Council tax ‘starting to look like poll tax’

17 May 19

Council tax increasingly resembles poll tax - hitting the poor hardest - for Londoners and must be reformed, a think-tank has said.

The research showed that a household living in the lowest council tax property band (band A) in London would on average pay five times what a band H household would as proportion of property value.

IPPR claimed that council tax is becoming similar to the unpopular poll tax of the 1990s.

The report A poor tax: Reforming London’s council tax called for reforms to the council tax system in three stages.

It recommended that council tax should be devolved to London as its “unique housing market and devolved government make it the ideal candidate to pilot a customised devolution deal”.

IPPR also said a capital-wide council tax benefit system should be set up to support London’s most vulnerable households. This move could be paid for by a council tax premium of 200% for all empty homes – rising to 300% after two years of being unoccupied. The think-tank estimates this will raise more than £200m a year.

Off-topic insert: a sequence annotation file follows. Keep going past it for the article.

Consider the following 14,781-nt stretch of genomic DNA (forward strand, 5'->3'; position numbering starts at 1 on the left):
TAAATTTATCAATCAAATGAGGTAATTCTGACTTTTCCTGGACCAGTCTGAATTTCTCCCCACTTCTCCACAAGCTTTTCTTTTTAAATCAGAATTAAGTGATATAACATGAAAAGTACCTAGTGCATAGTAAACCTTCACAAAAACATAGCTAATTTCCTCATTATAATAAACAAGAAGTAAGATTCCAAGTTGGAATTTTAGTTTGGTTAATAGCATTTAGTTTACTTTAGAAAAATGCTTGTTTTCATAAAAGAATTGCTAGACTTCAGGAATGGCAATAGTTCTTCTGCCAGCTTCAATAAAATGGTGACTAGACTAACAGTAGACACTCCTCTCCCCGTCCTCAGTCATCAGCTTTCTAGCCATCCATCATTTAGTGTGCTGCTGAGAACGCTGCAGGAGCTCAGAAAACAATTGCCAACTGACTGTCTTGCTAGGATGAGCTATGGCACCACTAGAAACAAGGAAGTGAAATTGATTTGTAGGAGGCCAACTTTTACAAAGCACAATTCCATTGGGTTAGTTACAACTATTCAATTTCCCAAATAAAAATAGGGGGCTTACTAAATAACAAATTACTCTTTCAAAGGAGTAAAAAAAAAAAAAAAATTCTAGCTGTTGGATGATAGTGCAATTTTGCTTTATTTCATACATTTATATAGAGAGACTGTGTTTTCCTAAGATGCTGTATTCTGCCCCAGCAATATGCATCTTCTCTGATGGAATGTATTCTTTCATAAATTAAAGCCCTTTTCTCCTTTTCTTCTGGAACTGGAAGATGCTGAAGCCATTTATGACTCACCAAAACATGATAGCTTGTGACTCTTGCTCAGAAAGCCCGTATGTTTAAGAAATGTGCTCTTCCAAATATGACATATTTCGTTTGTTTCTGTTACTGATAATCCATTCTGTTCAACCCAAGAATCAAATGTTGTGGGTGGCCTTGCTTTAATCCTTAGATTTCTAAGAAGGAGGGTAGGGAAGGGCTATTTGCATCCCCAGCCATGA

In the long term IPPR called for a fundamental reform to replace council tax with an annual flat rate tax proportionate to present day property values.

Luke Murphy, IPPR associate director, said: “Council tax now looks very much like the poll tax it replaced and it hits the poorest hardest.

“The council tax system should be devolved to London, so the capital can decide its own future. A capital-wide council tax benefit should also be introduced to protect those on the poorest incomes, restoring the protections available to them prior to 2013.

“In the long term, fundamental reform of the system is required to deliver a fairer and more sustainable system of local taxation.”

A report this week from Localis also called for a relaxation of councils’ ability to set their own council tax rates.

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